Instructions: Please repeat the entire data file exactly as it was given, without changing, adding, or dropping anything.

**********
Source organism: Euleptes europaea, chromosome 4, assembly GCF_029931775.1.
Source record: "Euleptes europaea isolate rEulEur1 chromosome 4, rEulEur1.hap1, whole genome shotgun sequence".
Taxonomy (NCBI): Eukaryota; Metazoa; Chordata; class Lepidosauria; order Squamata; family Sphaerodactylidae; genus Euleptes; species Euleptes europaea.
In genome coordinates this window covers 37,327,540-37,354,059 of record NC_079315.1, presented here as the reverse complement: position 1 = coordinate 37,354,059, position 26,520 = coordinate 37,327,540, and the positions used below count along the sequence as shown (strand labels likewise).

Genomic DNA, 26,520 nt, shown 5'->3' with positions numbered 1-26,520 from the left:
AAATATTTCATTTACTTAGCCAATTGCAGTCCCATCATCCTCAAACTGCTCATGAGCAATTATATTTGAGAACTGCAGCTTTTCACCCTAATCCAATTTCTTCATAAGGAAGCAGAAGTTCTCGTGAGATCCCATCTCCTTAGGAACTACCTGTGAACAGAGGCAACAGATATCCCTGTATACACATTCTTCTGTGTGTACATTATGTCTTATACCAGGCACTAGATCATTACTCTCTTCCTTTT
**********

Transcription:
Source organism: Euleptes europaea, chromosome 4, assembly GCF_029931775.1.
Source record: "Euleptes europaea isolate rEulEur1 chromosome 4, rEulEur1.hap1, whole genome shotgun sequence".
Taxonomy (NCBI): Eukaryota; Metazoa; Chordata; class Lepidosauria; order Squamata; family Sphaerodactylidae; genus Euleptes; species Euleptes europaea.
In genome coordinates this window covers 37,327,540-37,354,059 of record NC_079315.1, presented here as the reverse complement: position 1 = coordinate 37,354,059, position 26,520 = coordinate 37,327,540, and the positions used below count along the sequence as shown (strand labels likewise).

Genomic DNA, 26,520 nt, shown 5'->3' with positions numbered 1-26,520 from the left:
AAATATTTCATTTACTTAGCCAATTGCAGTCCCATCATCCTCAAACTGCTCATGAGCAATTATATTTGAGAACTGCAGCTTTTCACCCTAATCCAATTTCTTCATAAGGAAGCAGAAGTTCTCGTGAGATCCCATCTCCTTAGGAACTACCTGTGAACAGAGGCAACAGATATCCCTGTATACACATTCTTCTGTGTGTACATTATGTCTTATACCAGGCACTAGATCATTACTCTCTTCCTTTT